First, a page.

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Sterling steadies after worst fall since October
February 3, 2017 / 9:17 AM / 10 months ago

Sterling steadies after worst fall since October

* Graphic: sterling and gilt yields

* Graphic: World FX rates in 2017

* Graphic: Trade-weighted sterling since Brexit vote

By Patrick Graham

LONDON, Feb 3 (Reuters) - The pound steadied in early trade on Friday after a Bank of England message on policy provoked its worst daily performance in trade-weighted terms in almost four months.

Sterling has gained almost 3 percent since Prime Minister Theresa May laid out the government’s vision for divorce from the EU in a speech just over two weeks ago, but its 1.3 percent fall against a basket of currencies on Thursday was the worst since October.

The fall came on the back of a Bank of England quarterly inflation report that upped growth forecasts but declined to do the same on inflation and pointed to interest rates staying on hold long into next year.

“UK data has been robust and price pressures are building, but it was surely too early for markets to expect a significantly more hawkish narrative (from the bank),” analysts from Bank of America Merrill Lynch said in a morning note.

“A benign interpretation of the Brexit process and strong UK data had perhaps lulled the sterling market into a false sense of near-term security.”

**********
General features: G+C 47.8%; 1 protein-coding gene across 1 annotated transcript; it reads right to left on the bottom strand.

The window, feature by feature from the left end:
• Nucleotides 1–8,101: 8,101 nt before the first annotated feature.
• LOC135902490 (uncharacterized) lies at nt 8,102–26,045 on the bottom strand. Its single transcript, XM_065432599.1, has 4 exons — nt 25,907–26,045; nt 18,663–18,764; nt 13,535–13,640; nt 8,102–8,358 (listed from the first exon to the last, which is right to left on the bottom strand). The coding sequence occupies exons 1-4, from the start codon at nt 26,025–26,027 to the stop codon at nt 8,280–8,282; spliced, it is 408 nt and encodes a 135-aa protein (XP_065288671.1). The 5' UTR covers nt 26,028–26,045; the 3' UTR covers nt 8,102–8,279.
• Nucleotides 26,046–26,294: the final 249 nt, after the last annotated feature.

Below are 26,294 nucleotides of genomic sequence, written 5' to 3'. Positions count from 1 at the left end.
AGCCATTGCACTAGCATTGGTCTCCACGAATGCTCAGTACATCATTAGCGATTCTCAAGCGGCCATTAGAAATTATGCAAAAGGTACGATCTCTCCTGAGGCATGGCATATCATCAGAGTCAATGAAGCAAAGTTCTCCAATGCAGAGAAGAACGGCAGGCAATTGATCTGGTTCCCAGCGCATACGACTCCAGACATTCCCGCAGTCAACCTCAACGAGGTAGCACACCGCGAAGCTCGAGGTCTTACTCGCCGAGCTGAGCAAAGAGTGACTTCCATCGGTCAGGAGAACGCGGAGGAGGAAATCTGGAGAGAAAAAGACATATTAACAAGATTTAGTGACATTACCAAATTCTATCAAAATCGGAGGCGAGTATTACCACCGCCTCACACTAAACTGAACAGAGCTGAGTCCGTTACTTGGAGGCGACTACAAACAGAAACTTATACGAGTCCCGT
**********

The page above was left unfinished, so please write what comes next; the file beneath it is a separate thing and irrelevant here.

Sterling traded at $1.2531 in morning trade in London, down 1 percent from levels seen before the Bank of England’s statement on Thursday but above an overnight low of $1.2510.

It was marginally firmer at 85.80 pence per euro , with traders saying there had been little fallout from media reports of a new legal hurdle to the government’s plan to take Britain out of the single market.

One new cautionary note on the economy came from data showing the number of new homes built in London fell 6 percent last year while an indicator of future supply dropped by a third.

The gains for sterling this month have come courtesy of a resilient economy and seem largely to reflect investors cashing in the big negative bets taken on the pound after Britain voted to leave the European Union last June.

That has provoked a number of major banks to call for the pound to recover to around $1.30 in the months ahead, even if most admit such forecasts are heavily exposed to the political noise surrounding talks due to be launched by late March.

“The BoE action yesterday will limit upside pound risks for now but further out the resilience of the UK economy will be one of the factors that will help sterling advance to $1.30,” said Derek Halpenny, European head of global market research with Japan’s MUFG.

“If the economy continues to exceed expectations like it has done since Brexit, the BoE will find it increasingly hard to justify maintaining what is essentially an emergency monetary stance triggered by Brexit.” (Editing by Kevin Liffey)

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